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ICO launches formal investigation into use of private email accounts at Department of Health and Social Care

The Information Commissioner’s Office has launched an investigation into the use of private correspondence channels at the Department of Health and Social Care.

In a blog Information Commissioner Elizabeth Denham said the ICO had served information notices on the department and others to preserve evidence relevant to her inquiry.

The ICO’s investigation will establish if private correspondence channels have been used, and if their use led to breaches of freedom of information or data protection law. The watchdog will publish the results of that investigation in due course.

Denham said the suggestion of ministers and senior officials using private correspondence channels, such as private email accounts, to conduct sensitive official business was a concerning one.

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“It concerns the public to feel there may be a loss of transparency about decisions affecting them and their loved ones. And as the regulator of data protection and freedom of information laws, it concerns me,” she said.

Denham stressed that the use of private correspondence channels does not in itself break freedom of information or data protection rules.

However, she said that her worry was that information in private email accounts or messaging services was “forgotten, overlooked, autodeleted or otherwise not available when a freedom of information request is later made”.

This frustrated the freedom of information process, and put at risk the preservation of official records of decision making, the Information Commissioner said, adding that she also worried that emails containing personal detail were not properly secured in people’s personal email accounts.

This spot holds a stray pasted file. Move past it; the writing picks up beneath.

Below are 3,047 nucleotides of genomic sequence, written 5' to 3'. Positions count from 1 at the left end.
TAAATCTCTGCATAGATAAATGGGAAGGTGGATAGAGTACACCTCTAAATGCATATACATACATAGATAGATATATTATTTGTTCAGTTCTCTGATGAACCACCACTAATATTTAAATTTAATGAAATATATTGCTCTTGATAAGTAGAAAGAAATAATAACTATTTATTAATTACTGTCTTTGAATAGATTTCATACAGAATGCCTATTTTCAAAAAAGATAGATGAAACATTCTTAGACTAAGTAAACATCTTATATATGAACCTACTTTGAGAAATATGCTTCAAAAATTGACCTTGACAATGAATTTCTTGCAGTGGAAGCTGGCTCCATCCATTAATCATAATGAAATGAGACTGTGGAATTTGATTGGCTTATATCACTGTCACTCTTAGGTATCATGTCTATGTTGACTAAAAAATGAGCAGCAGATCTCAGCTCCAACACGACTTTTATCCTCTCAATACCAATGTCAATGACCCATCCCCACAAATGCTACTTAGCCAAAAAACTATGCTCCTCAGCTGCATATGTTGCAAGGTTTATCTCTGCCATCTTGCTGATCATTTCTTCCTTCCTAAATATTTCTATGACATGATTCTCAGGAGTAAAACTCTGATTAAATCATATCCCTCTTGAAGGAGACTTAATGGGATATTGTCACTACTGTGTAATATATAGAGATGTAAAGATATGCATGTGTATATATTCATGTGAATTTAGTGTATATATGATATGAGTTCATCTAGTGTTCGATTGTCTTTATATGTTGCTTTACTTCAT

Denham pointed to the ICO’s guidance on the use of private communication channels, which she said had been available on its website for a considerable period of time.

The government’s own Code of Practice also sets clear standards, and emphasises the importance of good records management in ensuring public trust and confidence, particularly following a national crisis, she said.

Denham noted that the ICO has a range of powers following the completion of an investigation, ranging from good practice recommendations and enforcement notices, up to the option of criminal prosecution of individuals where information has been deliberately destroyed, altered, or concealed after it has been requested under the Freedom of Information Act.

“I will follow the evidence in this investigation where it leads and use all the powers available to me to ensure a full understanding of what has happened,” she said. “I will not comment further until the conclusion of our investigative work.”

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